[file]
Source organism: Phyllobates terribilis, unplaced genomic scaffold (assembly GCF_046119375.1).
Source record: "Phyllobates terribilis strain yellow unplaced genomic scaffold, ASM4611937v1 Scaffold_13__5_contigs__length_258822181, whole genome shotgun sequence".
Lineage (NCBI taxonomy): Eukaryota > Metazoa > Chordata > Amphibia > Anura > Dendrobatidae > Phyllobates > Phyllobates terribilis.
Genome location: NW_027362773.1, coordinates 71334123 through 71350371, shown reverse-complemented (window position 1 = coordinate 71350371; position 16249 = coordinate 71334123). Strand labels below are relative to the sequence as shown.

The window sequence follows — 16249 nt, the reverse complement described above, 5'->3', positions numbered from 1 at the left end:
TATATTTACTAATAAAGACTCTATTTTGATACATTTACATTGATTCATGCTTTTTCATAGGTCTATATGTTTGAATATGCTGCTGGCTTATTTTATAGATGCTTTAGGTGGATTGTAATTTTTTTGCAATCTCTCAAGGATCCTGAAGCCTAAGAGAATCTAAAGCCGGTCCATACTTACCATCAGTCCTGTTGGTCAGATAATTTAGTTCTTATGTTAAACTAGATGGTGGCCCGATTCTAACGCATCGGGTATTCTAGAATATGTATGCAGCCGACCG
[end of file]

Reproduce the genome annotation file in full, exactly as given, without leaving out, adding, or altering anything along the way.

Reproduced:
Source organism: Phyllobates terribilis, unplaced genomic scaffold (assembly GCF_046119375.1).
Source record: "Phyllobates terribilis strain yellow unplaced genomic scaffold, ASM4611937v1 Scaffold_13__5_contigs__length_258822181, whole genome shotgun sequence".
Lineage (NCBI taxonomy): Eukaryota > Metazoa > Chordata > Amphibia > Anura > Dendrobatidae > Phyllobates > Phyllobates terribilis.
Genome location: NW_027362773.1, coordinates 71334123 through 71350371, shown reverse-complemented (window position 1 = coordinate 71350371; position 16249 = coordinate 71334123). Strand labels below are relative to the sequence as shown.

The window sequence follows — 16249 nt, the reverse complement described above, 5'->3', positions numbered from 1 at the left end:
TATATTTACTAATAAAGACTCTATTTTGATACATTTACATTGATTCATGCTTTTTCATAGGTCTATATGTTTGAATATGCTGCTGGCTTATTTTATAGATGCTTTAGGTGGATTGTAATTTTTTTGCAATCTCTCAAGGATCCTGAAGCCTAAGAGAATCTAAAGCCGGTCCATACTTACCATCAGTCCTGTTGGTCAGATAATTTAGTTCTTATGTTAAACTAGATGGTGGCCCGATTCTAACGCATCGGGTATTCTAGAATATGTATGCAGCCGACCG